Assistant Professor Ralf Dechend, MD, and Susann Knöfel help pregnant women with hypertension
In the level 1 perinatal center of HELIOS Klinikum Berlin-Buch, the midwife Susann Knöfel often cares for pregnant women with high blood pressure (hypertension), which may be indicative of a preeclampsia. Preeclampsia, a special form of hypertension, can endanger the expectant mother and her unborn child to such an extent that premature delivery – sometimes even before week 27 – is inevitable. Thus, preeclampsia is one of the most common causes for maternal and fetal morbidity and mortality during pregnancy. In this case, the obstetrics team works closely with the specialist Dr. Ralf Dechend of the Department of Cardiology and Nephrology. The diagnosis and treatment of hypertension and especially preeclampsia during pregnancy are complex and require an interdisciplinary approach from the outset. Not infrequently, preeclampsia leads to severe long-term health consequences such as a very high risk of heart attack. From the very beginning, therefore, Dr. Dechend participates in the treatment of the patients, including intensive follow-up care in the years after delivery.
If preeclampsia occurs, this means a difficult balancing act for everyone involved, since there is currently no specific therapy. In the early weeks the concern for the baby predominates, which may have to be delivered too early, and in the later weeks the concern is for the mother’s health. “The right moment for an intervention is still difficult to determine,” said Susann Knöfel.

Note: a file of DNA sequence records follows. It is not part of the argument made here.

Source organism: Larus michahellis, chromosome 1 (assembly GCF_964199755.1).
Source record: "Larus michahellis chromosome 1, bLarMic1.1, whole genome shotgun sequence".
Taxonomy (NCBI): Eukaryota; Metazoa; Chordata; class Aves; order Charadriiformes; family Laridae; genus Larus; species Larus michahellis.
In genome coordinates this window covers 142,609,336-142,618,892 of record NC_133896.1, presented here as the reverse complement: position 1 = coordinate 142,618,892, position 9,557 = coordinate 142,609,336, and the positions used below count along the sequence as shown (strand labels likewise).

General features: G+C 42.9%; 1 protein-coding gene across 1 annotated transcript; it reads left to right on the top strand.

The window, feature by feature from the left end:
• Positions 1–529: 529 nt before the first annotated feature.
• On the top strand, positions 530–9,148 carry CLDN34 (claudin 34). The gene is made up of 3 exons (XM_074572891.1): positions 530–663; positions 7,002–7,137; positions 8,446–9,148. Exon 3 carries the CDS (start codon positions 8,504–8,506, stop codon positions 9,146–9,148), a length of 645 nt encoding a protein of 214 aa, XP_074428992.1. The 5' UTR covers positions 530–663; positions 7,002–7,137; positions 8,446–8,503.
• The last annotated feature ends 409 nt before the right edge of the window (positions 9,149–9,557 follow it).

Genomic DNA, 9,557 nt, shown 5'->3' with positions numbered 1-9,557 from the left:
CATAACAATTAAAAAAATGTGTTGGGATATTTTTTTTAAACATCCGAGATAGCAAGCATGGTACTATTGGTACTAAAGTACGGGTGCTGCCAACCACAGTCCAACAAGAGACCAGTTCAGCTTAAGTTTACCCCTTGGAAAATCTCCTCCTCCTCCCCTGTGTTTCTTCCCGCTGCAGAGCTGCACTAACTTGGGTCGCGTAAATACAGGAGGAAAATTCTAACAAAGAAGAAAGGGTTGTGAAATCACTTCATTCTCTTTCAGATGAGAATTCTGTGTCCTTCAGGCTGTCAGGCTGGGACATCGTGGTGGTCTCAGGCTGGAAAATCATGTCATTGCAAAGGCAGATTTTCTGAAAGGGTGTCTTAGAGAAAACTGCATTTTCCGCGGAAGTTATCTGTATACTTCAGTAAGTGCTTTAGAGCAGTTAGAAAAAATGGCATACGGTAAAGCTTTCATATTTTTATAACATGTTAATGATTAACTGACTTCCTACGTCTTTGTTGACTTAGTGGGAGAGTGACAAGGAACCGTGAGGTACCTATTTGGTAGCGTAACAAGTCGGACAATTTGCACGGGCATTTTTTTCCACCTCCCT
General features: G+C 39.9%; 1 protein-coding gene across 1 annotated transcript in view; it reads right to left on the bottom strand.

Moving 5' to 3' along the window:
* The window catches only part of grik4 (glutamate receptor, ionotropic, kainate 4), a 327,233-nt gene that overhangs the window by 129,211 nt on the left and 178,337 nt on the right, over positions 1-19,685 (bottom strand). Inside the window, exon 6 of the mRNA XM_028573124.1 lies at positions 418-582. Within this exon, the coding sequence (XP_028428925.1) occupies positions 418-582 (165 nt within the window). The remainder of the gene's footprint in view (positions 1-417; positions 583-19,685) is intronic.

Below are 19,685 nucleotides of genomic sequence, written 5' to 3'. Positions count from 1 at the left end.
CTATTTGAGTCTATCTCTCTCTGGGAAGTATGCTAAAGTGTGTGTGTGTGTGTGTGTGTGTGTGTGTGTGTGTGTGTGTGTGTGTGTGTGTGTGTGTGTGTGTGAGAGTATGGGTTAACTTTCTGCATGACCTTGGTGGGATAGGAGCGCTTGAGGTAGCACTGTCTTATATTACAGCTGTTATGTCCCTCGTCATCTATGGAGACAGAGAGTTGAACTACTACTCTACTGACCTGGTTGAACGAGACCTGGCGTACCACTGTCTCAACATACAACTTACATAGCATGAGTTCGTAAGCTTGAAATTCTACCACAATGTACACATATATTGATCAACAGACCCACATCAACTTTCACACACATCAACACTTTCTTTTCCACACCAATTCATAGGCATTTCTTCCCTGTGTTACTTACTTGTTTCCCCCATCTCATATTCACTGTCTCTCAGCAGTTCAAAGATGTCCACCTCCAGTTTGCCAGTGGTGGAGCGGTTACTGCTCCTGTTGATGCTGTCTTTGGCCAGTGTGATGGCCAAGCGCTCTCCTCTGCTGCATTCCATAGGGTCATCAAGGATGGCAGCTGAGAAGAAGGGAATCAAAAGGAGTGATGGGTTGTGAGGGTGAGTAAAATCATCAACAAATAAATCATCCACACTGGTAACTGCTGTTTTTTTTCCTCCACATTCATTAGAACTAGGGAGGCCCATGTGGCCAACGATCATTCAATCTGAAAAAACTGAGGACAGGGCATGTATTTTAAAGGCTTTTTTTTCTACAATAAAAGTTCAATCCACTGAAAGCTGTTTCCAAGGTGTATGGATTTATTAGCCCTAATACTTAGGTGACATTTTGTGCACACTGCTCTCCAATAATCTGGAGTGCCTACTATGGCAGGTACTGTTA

To change this in the future is one of the reasons why Dr. Dechend has specialized in preeclampsia also as a scientist. His research at the Experimental and Clinical Research Center of the Charité and the Max Delbrück Center for Molecular Medicine takes up 40 percent of his work time. Using state-of-the-art molecular biological and genetic methods, his research group studies how the immune system and inflammatory responses contribute to vascular and organ damage in hypertension during pregnancy. Preeclampsia is a main focus of his research. The search for the causes of the disease has already provided important insights: An activating autoantibody was found in preeclampsia patients that does not occur in healthy pregnant women. This antibody is directed against the angiotensin receptor which regulates blood pressure in the vessels. In in vitro studies using molecular biological methods, the Buch researchers were able to demonstrate that the autoantibodies alter cells in such a way that pro-inflammatory and growth processes are activated.
In advanced training courses, Dr. Dechend enables the midwives and nurses of the obstetrics department to learn about the latest findings on preeclampsia. Thus, the team is well prepared.
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